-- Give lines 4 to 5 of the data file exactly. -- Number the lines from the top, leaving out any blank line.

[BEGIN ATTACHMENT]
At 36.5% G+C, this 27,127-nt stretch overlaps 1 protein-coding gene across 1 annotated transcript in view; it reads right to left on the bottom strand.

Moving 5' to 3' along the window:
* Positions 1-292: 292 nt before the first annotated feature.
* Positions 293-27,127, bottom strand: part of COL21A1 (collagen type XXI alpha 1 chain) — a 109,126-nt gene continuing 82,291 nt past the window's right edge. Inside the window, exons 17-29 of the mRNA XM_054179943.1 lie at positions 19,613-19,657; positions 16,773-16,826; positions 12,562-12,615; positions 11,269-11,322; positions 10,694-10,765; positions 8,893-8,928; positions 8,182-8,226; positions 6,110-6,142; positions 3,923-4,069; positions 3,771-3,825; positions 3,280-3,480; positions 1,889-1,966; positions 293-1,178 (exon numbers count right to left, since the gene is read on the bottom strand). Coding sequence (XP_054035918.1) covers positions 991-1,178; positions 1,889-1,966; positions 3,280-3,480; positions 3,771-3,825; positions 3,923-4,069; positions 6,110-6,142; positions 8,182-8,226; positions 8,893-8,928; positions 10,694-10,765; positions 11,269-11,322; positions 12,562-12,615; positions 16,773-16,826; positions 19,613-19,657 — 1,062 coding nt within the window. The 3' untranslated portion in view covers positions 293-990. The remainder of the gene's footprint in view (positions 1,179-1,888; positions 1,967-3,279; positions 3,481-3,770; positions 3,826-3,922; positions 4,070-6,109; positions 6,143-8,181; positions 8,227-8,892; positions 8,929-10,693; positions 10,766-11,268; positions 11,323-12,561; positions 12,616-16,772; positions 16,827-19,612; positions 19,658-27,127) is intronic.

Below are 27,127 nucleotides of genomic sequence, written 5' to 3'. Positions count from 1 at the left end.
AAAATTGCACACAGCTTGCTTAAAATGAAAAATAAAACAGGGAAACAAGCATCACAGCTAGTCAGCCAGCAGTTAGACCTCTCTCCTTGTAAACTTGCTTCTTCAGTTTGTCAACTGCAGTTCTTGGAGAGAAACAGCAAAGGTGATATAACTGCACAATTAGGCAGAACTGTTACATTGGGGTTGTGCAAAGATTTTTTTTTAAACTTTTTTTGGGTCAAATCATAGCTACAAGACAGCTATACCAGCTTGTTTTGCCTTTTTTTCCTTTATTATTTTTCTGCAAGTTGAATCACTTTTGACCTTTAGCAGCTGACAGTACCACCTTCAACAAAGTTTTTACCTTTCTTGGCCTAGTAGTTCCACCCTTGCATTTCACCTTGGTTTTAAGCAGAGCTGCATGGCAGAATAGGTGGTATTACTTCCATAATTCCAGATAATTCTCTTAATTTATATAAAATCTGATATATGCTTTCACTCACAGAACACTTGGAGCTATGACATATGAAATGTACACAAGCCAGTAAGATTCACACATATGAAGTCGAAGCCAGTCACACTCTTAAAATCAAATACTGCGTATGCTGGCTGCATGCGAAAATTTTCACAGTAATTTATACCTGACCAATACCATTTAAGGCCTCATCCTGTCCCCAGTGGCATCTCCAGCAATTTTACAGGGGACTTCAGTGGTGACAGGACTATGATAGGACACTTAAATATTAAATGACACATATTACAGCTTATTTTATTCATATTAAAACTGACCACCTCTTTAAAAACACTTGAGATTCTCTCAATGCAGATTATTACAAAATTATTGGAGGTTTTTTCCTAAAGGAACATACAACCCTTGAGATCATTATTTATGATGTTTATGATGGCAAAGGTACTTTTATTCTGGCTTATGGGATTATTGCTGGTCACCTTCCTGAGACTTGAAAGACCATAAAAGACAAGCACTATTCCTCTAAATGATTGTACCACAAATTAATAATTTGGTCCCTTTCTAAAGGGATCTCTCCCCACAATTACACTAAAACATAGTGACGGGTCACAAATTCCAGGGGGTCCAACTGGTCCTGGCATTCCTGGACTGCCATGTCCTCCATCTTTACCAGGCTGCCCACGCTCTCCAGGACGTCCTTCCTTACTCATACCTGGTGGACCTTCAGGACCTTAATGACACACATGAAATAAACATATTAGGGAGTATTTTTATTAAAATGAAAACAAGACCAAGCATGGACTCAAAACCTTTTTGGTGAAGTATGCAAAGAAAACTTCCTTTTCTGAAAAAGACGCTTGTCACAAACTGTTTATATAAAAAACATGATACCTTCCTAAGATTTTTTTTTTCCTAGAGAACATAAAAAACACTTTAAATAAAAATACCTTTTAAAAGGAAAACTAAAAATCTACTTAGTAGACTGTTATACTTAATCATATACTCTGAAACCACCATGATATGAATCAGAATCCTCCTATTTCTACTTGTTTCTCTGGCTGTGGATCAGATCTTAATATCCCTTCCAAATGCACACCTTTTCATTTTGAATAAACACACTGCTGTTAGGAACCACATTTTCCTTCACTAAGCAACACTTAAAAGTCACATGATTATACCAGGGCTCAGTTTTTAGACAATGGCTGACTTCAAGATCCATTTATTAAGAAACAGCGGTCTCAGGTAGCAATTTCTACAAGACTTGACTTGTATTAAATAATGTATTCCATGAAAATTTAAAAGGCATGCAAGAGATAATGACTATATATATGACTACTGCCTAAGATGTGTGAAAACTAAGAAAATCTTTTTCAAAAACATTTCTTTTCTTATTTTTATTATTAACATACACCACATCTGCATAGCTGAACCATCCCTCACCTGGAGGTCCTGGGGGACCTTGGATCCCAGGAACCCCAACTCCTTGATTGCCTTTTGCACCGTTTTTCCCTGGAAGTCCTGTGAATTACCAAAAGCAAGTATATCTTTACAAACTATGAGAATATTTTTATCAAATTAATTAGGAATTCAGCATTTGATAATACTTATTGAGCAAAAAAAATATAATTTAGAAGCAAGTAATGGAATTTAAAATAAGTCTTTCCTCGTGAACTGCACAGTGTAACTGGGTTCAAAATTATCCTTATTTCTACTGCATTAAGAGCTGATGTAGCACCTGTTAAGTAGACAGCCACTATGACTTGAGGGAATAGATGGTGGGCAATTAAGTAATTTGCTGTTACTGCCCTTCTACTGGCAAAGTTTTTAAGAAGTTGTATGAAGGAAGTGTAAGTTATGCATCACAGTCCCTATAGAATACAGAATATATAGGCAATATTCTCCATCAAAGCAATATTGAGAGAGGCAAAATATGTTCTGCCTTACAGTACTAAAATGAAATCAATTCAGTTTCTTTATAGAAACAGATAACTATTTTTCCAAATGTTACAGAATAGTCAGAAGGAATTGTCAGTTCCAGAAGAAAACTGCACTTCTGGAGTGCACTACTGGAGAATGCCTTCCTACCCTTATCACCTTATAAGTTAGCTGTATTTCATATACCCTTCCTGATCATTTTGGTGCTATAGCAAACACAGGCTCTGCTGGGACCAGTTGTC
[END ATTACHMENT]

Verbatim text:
* Positions 293-27,127, bottom strand: part of COL21A1 (collagen type XXI alpha 1 chain) — a 109,126-nt gene continuing 82,291 nt past the window's right edge. Inside the window, exons 17-29 of the mRNA XM_054179943.1 lie at positions 19,613-19,657; positions 16,773-16,826; positions 12,562-12,615; positions 11,269-11,322; positions 10,694-10,765; positions 8,893-8,928; positions 8,182-8,226; positions 6,110-6,142; positions 3,923-4,069; positions 3,771-3,825; positions 3,280-3,480; positions 1,889-1,966; positions 293-1,178 (exon numbers count right to left, since the gene is read on the bottom strand). Coding sequence (XP_054035918.1) covers positions 991-1,178; positions 1,889-1,966; positions 3,280-3,480; positions 3,771-3,825; positions 3,923-4,069; positions 6,110-6,142; positions 8,182-8,226; positions 8,893-8,928; positions 10,694-10,765; positions 11,269-11,322; positions 12,562-12,615; positions 16,773-16,826; positions 19,613-19,657 — 1,062 coding nt within the window. The 3' untranslated portion in view covers positions 293-990. The remainder of the gene's footprint in view (positions 1,179-1,888; positions 1,967-3,279; positions 3,481-3,770; positions 3,826-3,922; positions 4,070-6,109; positions 6,143-8,181; positions 8,227-8,892; positions 8,929-10,693; positions 10,766-11,268; positions 11,323-12,561; positions 12,616-16,772; positions 16,827-19,612; positions 19,658-27,127) is intronic.

Below are 27,127 nucleotides of genomic sequence, written 5' to 3'. Positions count from 1 at the left end.